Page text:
Key points: •Some patients with obstructive sleep apnoea (OSA) respond well to oral appliance therapy, whereas others do not for reasons that are unclear. •In the present study, we used gold-standard measurements to demonstrate that patients with a posteriorly-located tongue (natural sleep endoscopy) exhibit a preferential improvement in collapsibility (lowered critical closing pressure) with oral appliances. •We also show that patients with both posteriorly-located tongue and less severe collapsibility (predicted responder phenotype) exhibit greater improvements in severity of obstructive sleep apnoea (i.e. reduction in event frequency by 83%, in contrast to 48% in predicted non-responders). •The present study suggests that the structure and severity of pharyngeal obstruction determine the phenotype of sleep apnoea patients who benefit maximally from oral appliance efficacy.
Abstract: A major limitation to the administration of oral appliance therapy for obstructive sleep apnoea (OSA) is that therapeutic responses remain unpredictable. In the present study, we tested the hypotheses that oral appliance therapy (i) reduces pharyngeal collapsibility preferentially in patients with posteriorly-located tongue and (ii) is most efficacious (reduction in apnoea-hypopnea index; AHI) in patients with a posteriorly-located tongue and less-severe baseline pharyngeal collapsibility. Twenty-five OSA patients underwent upper airway endoscopy during natural sleep to assess tongue position (type I: vallecula entirely visible; type II: vallecula obscured; type III: vallecula and glottis obscured), as well as obstruction as a result of other pharyngeal structures (e.g. epiglottis). Additional sleep studies with and without oral appliance were performed to measure collapsibility (critical closing pressure; Pcrit) and assess treatment efficacy. Overall, oral appliance therapy reduced Pcrit by 3.9 ± 2.4 cmH2 O (mean ± SD) and AHI by 69 ± 19%. Therapy lowered Pcrit by an additional 2.7 ± 0.9 cmH2 O in patients with posteriorly-located tongue (types II and III) compared to those without (type I) (P < 0.008). Posteriorly-located tongue (p = 0.03) and lower collapsibility (p = 0.04) at baseline were significant determinants of (greater-than-average) treatment efficacy. Predicted responders (type II and III and Pcrit < 1 cmH2 O) exhibited a greater reduction in the AHI (83 ± 9 vs. 48 ± 8% baseline, P < 0.001) and a lower treatment AHI (9 ± 6 vs. 32 ± 15 events h-1 , P < 0.001) than predicted non-responders. The site and severity of pharyngeal collapse combine to determine oral appliance efficacy. Specifically, patients with a posteriorly-located tongue plus less-severe collapsibility are the strongest candidates for oral appliance therapy.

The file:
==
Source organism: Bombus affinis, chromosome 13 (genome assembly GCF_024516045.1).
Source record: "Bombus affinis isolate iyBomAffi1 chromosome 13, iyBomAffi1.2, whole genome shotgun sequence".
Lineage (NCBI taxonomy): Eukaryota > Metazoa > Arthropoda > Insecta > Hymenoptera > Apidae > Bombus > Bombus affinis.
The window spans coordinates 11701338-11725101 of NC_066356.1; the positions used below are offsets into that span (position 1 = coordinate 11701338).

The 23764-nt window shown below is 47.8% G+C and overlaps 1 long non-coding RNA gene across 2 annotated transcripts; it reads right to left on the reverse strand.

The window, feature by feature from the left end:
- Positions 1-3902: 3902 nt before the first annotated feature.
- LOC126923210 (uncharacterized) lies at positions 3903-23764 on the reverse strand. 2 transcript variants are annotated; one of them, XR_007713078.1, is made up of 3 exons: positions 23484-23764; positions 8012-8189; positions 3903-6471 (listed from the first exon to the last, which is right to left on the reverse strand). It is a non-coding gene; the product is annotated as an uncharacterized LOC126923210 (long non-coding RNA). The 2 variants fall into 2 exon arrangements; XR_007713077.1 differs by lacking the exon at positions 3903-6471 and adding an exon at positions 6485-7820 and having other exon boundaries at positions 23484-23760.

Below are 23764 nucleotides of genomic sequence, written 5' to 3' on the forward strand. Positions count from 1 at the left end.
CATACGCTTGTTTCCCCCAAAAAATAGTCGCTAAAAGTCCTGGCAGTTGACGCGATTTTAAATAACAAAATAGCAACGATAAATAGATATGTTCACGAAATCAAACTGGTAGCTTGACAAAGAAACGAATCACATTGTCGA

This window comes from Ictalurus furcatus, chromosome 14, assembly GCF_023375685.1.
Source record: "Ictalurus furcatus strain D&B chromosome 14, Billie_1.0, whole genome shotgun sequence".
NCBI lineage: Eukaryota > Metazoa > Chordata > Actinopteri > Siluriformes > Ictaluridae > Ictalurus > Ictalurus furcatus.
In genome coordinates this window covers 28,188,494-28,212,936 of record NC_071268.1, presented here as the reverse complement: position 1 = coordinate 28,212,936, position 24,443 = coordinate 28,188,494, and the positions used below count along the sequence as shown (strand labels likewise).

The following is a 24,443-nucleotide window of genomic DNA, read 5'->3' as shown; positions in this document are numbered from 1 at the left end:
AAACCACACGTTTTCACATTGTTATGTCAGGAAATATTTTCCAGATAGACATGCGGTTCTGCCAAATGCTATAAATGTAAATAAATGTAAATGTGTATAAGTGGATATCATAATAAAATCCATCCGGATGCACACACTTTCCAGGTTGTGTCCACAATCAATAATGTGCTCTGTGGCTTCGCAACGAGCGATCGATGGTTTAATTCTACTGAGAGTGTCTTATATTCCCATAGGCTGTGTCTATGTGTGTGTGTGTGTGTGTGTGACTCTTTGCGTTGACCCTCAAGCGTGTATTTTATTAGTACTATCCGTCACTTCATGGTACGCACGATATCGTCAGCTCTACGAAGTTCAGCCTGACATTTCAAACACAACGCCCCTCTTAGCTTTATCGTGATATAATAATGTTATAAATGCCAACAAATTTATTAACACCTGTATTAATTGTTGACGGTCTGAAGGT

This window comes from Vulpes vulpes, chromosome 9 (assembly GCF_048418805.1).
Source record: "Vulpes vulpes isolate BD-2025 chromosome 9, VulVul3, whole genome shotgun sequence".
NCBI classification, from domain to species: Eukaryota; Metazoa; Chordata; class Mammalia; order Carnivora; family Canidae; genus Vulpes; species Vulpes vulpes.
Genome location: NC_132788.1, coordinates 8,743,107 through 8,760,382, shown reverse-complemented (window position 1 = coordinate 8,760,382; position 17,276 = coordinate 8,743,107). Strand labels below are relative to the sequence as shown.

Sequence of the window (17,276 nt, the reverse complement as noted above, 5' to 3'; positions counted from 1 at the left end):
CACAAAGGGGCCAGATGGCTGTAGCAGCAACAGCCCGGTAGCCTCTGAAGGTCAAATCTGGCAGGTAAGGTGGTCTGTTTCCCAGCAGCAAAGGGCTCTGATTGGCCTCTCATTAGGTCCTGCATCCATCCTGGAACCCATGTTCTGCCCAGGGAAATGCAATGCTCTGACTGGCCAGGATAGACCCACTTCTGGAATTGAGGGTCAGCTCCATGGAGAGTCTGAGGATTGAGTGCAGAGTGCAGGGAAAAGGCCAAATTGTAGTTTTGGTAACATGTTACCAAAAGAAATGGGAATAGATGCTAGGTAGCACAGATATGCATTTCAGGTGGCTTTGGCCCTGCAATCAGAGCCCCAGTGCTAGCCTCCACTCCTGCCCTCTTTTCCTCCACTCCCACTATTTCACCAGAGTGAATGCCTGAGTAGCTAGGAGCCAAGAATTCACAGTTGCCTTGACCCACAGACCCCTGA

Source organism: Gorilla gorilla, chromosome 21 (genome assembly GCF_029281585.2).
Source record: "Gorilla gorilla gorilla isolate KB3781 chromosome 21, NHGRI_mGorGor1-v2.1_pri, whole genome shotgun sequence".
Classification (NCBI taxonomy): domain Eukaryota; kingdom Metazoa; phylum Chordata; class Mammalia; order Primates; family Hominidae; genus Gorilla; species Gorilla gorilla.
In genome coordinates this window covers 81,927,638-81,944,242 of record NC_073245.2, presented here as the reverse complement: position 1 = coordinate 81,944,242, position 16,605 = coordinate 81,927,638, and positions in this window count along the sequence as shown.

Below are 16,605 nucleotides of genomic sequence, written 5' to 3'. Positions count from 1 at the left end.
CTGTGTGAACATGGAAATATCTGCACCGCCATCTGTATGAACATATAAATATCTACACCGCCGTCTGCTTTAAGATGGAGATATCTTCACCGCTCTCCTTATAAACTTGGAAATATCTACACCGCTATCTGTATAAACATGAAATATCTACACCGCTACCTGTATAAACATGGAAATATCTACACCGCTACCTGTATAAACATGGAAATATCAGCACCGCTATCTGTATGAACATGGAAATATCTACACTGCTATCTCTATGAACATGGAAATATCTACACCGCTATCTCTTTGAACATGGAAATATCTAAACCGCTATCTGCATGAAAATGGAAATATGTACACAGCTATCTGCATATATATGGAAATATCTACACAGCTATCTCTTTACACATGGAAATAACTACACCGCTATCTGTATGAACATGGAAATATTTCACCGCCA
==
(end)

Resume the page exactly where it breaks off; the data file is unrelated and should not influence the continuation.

© 2019 The Authors. The Journal of Physiology © 2019 The Physiological Society.